Regardless of what line of business you are in and whether you are self-employed, a business owner, employed or freelancing, we can concur that the COVID-19 crisis has left a good deal of industries reeling and apprehensive. As a very much “9-5” career woman, the thoughts racing through your head about the security of your livelihood are enough to trigger all sorts of angst and distress.
This isn’t the time or place to try shame 9-5’ers about why they would be better off being self-employed or owning a business. Besides the fact that our destinies are different, there’s no way ascertain that it’s THE foolproof way to keep the streams of income flowing. Nevertheless, there are a few learnings that the full-time employed can draw from this crunch. Here are 5 lessons that a 9-5 career woman can learn from the COVID-19 crisis.
1. UPSKILL. UPSKILL. UPSKILL.
Very few employees (if any) can say that they are indispensable. Between industries being ever-changing and the repercussions that this crisis will have on business models and structures, companies will likely see more value in an employee who wears more than one hat. Staying relevant is the best way to keep ahead of the working game. There’s a range of free and paid online courses available from various institutions in your country and globally. Google Digital Skills it has a range of various short courses one can do; with some being eligible for certification once completed. Familiarize yourself with what’s on offer and what’s relevant to your field and invest in your knowledge and skills.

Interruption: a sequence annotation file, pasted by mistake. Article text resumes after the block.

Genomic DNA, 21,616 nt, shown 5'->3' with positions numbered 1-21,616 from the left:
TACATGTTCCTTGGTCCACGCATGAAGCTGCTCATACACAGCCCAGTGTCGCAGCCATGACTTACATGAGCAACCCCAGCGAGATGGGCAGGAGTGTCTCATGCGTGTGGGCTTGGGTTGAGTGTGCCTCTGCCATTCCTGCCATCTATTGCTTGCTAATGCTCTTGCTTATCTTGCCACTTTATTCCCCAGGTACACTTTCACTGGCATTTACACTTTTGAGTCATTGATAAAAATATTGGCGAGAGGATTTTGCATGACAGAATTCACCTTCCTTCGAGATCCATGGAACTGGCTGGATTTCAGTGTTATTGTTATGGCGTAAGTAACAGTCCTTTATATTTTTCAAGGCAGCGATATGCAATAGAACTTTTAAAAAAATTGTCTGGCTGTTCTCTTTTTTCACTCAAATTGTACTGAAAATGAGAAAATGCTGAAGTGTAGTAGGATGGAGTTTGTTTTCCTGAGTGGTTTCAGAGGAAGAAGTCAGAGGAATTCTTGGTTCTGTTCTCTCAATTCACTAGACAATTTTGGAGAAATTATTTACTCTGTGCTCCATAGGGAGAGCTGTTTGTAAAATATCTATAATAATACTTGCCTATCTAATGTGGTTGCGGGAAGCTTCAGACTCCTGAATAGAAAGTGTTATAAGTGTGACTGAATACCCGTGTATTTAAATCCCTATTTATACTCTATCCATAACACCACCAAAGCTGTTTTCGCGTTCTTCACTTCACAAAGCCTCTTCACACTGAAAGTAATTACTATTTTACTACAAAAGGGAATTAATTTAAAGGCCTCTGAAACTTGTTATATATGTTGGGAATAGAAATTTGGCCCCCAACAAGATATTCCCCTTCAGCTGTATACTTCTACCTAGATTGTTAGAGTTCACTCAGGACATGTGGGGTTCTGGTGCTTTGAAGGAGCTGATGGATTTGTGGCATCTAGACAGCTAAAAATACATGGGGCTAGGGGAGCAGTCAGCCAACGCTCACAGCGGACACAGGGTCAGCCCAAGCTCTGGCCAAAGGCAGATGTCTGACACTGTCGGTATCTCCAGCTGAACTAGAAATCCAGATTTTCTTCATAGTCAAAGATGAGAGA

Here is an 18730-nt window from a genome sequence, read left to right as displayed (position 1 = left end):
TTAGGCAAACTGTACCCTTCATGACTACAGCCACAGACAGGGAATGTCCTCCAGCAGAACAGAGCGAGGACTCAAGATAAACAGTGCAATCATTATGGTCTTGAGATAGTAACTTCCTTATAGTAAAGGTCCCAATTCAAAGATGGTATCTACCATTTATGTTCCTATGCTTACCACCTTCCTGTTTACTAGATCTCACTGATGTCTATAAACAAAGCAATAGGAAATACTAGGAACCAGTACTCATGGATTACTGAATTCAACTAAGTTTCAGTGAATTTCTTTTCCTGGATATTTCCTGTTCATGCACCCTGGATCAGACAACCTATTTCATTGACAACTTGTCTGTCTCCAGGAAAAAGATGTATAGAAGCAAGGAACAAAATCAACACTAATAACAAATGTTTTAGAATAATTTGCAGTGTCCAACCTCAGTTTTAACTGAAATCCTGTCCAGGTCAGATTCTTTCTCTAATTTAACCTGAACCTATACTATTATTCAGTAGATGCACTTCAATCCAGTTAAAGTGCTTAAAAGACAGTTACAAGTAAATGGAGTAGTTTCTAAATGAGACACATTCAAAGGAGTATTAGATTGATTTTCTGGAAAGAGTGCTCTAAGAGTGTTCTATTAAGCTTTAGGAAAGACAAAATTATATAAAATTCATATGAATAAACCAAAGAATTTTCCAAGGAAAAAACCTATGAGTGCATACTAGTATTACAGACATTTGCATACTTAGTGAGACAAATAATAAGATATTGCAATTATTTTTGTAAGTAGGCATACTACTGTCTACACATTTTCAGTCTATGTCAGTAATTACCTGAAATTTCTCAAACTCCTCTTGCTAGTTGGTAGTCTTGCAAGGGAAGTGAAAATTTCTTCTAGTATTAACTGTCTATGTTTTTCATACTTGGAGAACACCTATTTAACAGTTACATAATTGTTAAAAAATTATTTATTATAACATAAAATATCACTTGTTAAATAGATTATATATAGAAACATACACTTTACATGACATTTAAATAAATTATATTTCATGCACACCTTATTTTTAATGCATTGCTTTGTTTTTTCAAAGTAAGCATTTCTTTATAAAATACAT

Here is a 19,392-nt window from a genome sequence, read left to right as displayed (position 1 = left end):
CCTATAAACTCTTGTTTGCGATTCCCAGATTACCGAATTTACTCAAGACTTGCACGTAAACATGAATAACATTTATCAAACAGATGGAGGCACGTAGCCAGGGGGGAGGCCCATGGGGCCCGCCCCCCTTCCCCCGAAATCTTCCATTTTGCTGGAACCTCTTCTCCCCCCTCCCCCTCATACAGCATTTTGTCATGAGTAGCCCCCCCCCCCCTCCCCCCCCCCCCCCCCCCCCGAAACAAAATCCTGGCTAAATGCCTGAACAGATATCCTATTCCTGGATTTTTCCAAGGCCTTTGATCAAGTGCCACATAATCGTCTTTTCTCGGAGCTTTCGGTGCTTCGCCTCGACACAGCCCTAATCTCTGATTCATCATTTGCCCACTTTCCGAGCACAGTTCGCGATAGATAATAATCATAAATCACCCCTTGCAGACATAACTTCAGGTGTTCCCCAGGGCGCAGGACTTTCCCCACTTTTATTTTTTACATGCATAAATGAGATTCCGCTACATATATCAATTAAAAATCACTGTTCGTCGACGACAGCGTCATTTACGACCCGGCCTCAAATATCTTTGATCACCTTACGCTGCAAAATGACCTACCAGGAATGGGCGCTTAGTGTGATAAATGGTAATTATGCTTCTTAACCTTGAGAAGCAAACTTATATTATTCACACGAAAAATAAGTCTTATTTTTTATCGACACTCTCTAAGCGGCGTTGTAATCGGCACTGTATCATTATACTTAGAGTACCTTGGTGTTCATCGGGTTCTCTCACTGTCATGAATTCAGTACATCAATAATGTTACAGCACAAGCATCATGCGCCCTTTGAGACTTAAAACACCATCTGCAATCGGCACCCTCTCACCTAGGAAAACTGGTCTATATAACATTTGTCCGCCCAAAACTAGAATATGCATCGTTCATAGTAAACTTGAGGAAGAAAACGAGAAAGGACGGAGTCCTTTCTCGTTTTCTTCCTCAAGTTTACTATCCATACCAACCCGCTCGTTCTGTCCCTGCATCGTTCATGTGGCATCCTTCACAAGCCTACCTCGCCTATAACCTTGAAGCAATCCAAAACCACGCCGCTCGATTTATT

2. ENSURE YOUR RAINY DAY FUND IS IN ORDER
The importance of a rainy day fund is seen in times like these. As a 9-5 career woman, you might get so comfortable in knowing you have a steady, “guaranteed” income and maybe even a benefit like a provident fund from your employer that you neglect to do your own financial preparations and arrangements. Setting money aside for unforeseen circumstances is imperative as a working professional in any form of employment or sector. To reduce the temptation of impulse purchases, try stowing your coins away in a 32-day notice account or maybe even using a separate bank with a separate card. You can give it to a friend or family member to hold for you. And ensure you have NO banking app to transfer the funds between accounts!
3. KEEP PROFESSIONAL DOCUMENTS UP TO DATE
Even if you are not actively seeking employment, make it a habit to regularly update your LinkedIn profile and CV. Opportunities may come at any given moment and you don’t want to find yourself on the back foot and losing valuable time because you first need to find your CV that you last updated when you were seeking an internship. Certain opportunities may not even require you to leave your current job but merely offer something for you to do outside of your job, which might help you boost your skillset or income.
4. BE WELL CONNECTED
Truth be told, knowing and being connected to the right people in your industry can get you so much further than if you were simply relying on a stroke of luck or being a lone wolf. Connections are built online and offline; through platforms like LinkedIn as well as attending events and striking up a conversation with those around you. And you don’t have to build contacts solely on the need for new working opportunities. Sharing industry knowledge, thinking and providing mentorship is one of the ways to keep you inspired, motivated and your mind in gear.
5. START A SIDE HUSTLE
Two (or more) streams of income are always better than just one. There are scores of articles online about what you can do to earn an extra income – from selling and consulting to teaching online. An important factor to note is to ensure that whatever it is you do does not contravene your terms of employment or your contract. The fine print might require you to disclose of any additional “employment” or activity you partake in outside of office hours. Don’t be caught out for moonlighting; read through the paperwork with a fine-tooth comb to guarantee that you aren’t putting your main stream of income at risk.
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